Print Edition: April 8, 2015
Some music only works when the sky is black, the moon is high, and you’re three glasses deep into that scotch you thought you were saving for something. Bob Dylan’s new Shadows in the Night is one such example of music that requires a bummed-out, quiet mood. This can be disconcerting since Dylan’s music is usually good in any context, because it usually creates and manipulates the context; I mean, when you put Blonde on Blonde on for a spin, it becomes a Blonde on Blonde kind of day. Shadows in the Night fails to influence the present mood, and so if you don’t treat it as a reflective midnight affair you’ll only set yourself up for boredom and disappointment.
Assuming that you are listening when the mood is right, Shadows in the Night is a wonderful little collection of songs. All of the songs are covers of sad Sinatra-era pop tunes, and they manage not to fall apart under Dylan’s old-man voice. The old-man voice may in fact be the main thing the album has going for it; it allows Dylan to emote in an honest and corn-less way. It also gives the lyrics a little tension between naiveté and wisdom that you would never get from “good” singers like Michael Bublé.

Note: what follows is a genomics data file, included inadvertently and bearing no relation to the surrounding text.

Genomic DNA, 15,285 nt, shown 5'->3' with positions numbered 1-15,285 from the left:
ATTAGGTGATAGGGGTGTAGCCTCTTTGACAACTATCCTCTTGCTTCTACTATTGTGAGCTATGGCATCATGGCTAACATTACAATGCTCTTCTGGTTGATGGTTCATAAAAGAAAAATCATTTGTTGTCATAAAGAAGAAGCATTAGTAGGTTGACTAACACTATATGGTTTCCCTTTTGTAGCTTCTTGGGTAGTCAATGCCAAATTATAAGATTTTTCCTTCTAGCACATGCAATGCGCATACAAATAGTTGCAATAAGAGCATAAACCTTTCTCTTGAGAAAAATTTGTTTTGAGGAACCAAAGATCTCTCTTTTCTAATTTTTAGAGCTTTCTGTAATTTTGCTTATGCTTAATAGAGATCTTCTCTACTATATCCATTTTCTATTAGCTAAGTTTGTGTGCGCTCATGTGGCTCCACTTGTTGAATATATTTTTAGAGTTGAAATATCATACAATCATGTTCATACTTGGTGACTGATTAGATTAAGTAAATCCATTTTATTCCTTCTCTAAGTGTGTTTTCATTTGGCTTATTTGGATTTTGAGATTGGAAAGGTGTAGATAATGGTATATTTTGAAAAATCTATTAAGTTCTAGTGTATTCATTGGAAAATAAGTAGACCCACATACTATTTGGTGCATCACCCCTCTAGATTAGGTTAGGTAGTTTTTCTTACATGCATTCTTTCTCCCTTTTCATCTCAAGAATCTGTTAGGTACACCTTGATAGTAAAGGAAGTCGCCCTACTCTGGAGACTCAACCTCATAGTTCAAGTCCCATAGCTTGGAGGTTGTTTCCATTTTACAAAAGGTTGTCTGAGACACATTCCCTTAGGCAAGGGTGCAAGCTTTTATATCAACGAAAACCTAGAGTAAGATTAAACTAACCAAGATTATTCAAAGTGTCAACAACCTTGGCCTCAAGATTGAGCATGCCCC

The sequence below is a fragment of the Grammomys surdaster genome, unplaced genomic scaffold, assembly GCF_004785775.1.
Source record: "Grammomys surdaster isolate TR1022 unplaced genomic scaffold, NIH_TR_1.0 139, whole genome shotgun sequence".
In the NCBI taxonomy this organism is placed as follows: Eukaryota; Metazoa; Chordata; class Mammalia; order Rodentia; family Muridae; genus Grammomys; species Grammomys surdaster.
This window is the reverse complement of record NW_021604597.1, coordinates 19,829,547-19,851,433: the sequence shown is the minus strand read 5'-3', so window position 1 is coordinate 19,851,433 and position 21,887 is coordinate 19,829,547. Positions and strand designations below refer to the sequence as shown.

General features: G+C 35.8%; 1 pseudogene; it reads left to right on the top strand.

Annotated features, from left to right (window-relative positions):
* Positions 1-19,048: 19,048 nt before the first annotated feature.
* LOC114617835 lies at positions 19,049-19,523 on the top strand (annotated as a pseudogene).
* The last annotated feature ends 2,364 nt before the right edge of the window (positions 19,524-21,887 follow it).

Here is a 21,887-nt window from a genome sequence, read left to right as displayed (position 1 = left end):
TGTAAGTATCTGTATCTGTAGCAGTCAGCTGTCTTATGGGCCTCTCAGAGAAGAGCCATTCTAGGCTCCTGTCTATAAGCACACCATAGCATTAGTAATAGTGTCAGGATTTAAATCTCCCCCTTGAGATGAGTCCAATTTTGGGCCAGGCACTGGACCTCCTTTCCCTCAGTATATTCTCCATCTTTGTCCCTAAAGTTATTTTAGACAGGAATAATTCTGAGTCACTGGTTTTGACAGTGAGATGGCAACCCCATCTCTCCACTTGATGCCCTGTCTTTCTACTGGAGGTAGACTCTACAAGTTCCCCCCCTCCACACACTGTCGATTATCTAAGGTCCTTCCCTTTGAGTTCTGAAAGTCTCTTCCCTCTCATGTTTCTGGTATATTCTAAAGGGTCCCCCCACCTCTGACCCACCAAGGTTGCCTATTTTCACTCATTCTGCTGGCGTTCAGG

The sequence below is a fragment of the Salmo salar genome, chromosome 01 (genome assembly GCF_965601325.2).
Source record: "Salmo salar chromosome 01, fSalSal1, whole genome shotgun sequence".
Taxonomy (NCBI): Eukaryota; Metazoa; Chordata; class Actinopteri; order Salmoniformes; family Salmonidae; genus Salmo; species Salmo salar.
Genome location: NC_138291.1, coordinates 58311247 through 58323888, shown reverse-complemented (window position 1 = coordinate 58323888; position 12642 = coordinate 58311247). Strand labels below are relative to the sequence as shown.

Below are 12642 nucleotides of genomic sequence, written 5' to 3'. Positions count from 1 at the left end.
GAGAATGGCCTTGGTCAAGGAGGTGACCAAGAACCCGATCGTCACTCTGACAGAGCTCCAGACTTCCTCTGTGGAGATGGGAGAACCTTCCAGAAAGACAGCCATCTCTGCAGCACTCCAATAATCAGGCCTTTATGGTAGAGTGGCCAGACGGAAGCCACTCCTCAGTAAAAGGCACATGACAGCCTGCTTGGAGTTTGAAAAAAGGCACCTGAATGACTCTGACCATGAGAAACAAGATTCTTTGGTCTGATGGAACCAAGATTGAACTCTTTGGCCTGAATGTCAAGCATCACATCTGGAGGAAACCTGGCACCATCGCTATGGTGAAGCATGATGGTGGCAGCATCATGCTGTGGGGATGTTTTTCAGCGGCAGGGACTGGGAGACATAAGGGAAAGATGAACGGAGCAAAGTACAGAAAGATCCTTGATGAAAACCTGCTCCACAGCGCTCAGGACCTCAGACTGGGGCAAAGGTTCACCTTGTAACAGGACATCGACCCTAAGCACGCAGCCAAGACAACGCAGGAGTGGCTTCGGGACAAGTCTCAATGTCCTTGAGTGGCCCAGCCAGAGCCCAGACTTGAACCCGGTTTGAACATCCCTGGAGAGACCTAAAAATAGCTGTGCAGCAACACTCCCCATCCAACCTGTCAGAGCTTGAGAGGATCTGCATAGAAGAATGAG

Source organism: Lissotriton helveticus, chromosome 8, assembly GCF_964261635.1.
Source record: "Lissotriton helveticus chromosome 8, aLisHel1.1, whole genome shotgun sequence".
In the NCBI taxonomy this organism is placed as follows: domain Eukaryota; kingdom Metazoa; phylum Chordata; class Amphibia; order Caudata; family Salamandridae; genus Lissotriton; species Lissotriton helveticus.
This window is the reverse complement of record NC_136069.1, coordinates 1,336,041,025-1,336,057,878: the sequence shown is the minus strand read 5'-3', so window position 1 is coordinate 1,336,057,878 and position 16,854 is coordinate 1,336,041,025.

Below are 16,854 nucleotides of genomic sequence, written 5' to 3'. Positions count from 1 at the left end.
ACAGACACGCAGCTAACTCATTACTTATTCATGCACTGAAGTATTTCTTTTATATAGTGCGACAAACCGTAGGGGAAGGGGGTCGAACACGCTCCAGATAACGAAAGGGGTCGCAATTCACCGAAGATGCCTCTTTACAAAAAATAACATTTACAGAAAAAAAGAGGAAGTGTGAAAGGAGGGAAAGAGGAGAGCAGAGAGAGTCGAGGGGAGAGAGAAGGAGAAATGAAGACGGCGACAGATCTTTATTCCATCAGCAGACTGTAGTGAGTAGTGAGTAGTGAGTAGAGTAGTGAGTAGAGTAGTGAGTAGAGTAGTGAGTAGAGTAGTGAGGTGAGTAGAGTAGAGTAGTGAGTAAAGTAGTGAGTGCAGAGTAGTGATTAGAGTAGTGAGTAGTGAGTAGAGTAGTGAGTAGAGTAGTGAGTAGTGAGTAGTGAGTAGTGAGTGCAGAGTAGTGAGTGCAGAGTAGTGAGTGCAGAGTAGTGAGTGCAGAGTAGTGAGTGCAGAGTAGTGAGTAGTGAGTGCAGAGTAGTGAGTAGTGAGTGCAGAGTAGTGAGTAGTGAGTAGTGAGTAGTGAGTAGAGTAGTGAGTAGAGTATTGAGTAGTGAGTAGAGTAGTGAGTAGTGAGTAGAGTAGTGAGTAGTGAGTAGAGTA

Unfortunately, the tracks tend to run into one another if your attention wanders, since the arrangements don’t differ all that drastically. Nonetheless, there are definite stand-out tracks. The best of the bunch is “Why Try to Change Me Now,” in which Dylan sings, “I’m sentimental, so I walk in the rain / I’ve got some habits that I can’t explain / Could start for the corner, turn up in Spain / Why try to change me now?” Considering Dylan’s poetics of not giving a fuck about whether he’s doing anything different from what he’s done before, these lyrics paradoxically justify the choice to do an album of old pop covers. All is changing, and you can’t change that.
It helps to understand that all is change. Shadows in the Night consists entirely of songs about being left alone, meeting up again, and time’s constant, indifferent movement. If you find yourself inexplicably alone on some enchanted evening, pour some Dylan in your scotch glass. The meditation’ll be good for ya.